Apple's latest operating system iOS 7, due to be released Sept. 18, is already under the microscope of independent security researchers looking for a new jailbreak.
The team, which goes by the Twitter handle "@evad3rs," hunts for software vulnerabilities that allow users to customize their iPhones and install applications not vetted by Apple, which the company discourages.
Apple's iPhone security has become tighter with every version of its mobile operating system. The jailbreak team often has to find a series of vulnerabilities for a working exploit that can grant unfettered access, which can be a difficult, painstaking process.
David Wang, who works with @evad3rs, wrote on Twitter on Tuesday that "We are currently in a reconnaissance phase where we are identifying which exploits we have still work."
Apple has been releasing beta versions of the iOS 7 software since its World Wide Developers conference in June, but has released its Gold Master version of the software that will ship next week.
In the past, the jailbreak team has withheld using some vulnerabilities they've found in the hope that those flaws will become useful for future exploits. When a jailbreak is released, Apple typically moves quickly to release a patched version of iOS to eliminate the software flaws.
Apple released two phones on Tuesday, the iPhone 5S, its premium model with fingerprint authentication and an upgraded processor, and the 5C, a lower-end model with the same processor as the fifth-generation model.
The new A7 processor in the 5S is the first 64-bit processor to be used in a smartphone. The chip can process larger amounts of memory than 32-bit chips, although applications need to be written to use those capabilities.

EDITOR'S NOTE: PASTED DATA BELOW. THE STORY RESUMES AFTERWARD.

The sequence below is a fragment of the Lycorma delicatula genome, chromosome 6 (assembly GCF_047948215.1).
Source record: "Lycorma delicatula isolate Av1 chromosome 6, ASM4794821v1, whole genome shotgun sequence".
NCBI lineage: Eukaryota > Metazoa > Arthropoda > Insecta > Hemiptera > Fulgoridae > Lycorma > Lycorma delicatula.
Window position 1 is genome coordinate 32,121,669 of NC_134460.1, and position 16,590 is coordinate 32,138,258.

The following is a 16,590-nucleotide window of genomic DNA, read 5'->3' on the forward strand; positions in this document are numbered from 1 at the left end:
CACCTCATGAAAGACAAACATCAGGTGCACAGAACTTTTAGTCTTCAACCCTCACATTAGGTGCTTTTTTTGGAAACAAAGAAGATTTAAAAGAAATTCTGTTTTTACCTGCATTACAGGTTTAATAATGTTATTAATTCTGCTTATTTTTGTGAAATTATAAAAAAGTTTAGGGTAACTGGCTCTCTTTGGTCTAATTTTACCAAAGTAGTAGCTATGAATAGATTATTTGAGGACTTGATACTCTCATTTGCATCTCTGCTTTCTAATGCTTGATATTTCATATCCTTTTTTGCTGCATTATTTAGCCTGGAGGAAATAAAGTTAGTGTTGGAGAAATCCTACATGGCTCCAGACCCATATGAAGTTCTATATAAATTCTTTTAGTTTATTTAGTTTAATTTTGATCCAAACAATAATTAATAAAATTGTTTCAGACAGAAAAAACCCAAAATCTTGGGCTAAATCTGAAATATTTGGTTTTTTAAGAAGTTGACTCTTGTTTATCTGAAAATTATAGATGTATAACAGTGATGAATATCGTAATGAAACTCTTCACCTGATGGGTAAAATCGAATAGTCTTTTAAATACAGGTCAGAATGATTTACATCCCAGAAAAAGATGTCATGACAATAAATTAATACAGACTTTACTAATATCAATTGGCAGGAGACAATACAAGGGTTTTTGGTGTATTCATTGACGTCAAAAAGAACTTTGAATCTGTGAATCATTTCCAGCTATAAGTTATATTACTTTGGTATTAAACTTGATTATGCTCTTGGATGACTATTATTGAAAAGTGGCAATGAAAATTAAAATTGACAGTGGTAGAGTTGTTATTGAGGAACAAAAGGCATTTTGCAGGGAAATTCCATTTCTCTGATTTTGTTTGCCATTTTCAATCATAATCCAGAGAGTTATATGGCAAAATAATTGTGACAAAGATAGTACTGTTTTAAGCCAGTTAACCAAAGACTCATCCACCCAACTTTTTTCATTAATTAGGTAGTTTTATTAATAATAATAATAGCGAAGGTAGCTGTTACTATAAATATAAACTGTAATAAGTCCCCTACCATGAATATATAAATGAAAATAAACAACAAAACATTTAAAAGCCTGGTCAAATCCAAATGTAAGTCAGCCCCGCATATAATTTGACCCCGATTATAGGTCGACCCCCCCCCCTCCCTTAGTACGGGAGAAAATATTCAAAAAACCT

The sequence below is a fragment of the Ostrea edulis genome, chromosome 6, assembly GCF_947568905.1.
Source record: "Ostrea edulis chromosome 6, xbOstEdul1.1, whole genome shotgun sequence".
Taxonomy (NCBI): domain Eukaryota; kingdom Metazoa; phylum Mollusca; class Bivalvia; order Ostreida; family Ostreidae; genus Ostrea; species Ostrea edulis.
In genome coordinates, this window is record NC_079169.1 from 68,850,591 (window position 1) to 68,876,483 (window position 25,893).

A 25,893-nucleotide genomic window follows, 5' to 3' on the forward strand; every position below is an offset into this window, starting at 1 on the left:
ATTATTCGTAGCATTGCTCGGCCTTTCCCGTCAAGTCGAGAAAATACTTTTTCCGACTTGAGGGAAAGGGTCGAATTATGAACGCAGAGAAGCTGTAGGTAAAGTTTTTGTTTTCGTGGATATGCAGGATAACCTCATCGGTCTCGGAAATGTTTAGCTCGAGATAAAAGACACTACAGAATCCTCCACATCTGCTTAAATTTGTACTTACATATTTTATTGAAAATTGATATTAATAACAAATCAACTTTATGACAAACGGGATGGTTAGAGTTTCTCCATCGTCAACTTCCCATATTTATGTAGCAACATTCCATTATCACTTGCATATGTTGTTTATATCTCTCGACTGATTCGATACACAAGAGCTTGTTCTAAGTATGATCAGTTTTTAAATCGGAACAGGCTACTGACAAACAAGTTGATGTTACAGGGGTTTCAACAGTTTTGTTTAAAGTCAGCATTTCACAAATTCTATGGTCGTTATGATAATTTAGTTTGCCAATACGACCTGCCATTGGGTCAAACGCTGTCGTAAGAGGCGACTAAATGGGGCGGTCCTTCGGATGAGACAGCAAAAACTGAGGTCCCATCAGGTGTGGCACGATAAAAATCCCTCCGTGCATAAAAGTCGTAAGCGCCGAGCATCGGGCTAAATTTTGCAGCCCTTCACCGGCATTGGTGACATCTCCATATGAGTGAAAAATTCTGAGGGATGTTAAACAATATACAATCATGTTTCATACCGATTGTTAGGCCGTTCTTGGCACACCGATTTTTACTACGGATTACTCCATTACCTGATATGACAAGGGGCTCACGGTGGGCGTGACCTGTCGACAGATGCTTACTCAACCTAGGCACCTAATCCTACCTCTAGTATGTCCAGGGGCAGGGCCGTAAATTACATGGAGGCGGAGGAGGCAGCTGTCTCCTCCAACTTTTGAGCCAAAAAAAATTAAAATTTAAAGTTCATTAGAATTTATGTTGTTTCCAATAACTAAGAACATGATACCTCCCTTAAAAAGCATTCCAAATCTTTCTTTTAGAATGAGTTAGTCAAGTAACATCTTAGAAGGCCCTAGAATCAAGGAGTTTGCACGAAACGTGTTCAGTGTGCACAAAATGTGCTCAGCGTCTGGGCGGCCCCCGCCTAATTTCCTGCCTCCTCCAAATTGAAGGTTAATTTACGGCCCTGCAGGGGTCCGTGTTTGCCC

Apple has modified the iOS kernel, libraries and drivers for the A7, which the company said means faster CPU processing and graphics performances for applications and games.
Another member of the @evad3rs team, who goes by "@pod2g" on Twitter noted that the 64-bit processor will "probably kill some exploits."
On Reddit, Wang wrote that the 64-bit processor itself "will make little or no difference in terms of security, vulnerabilities and exploitation. All the difficult parts about jailbreaking will remain as difficult but not more so than before."
Jailbreaking is legal in the U.S. due to an exemption under the Digital Millennium Copyright Act, which forbids circumventing protections in place to prevent modification of devices. The most popular source for unauthorized applications is Cydia.
iOS 7 will be a free update for the iPhone 4 and later versions, iPad 2 and newer models and the fifth-generation models of the iPad mini and iPod touch.
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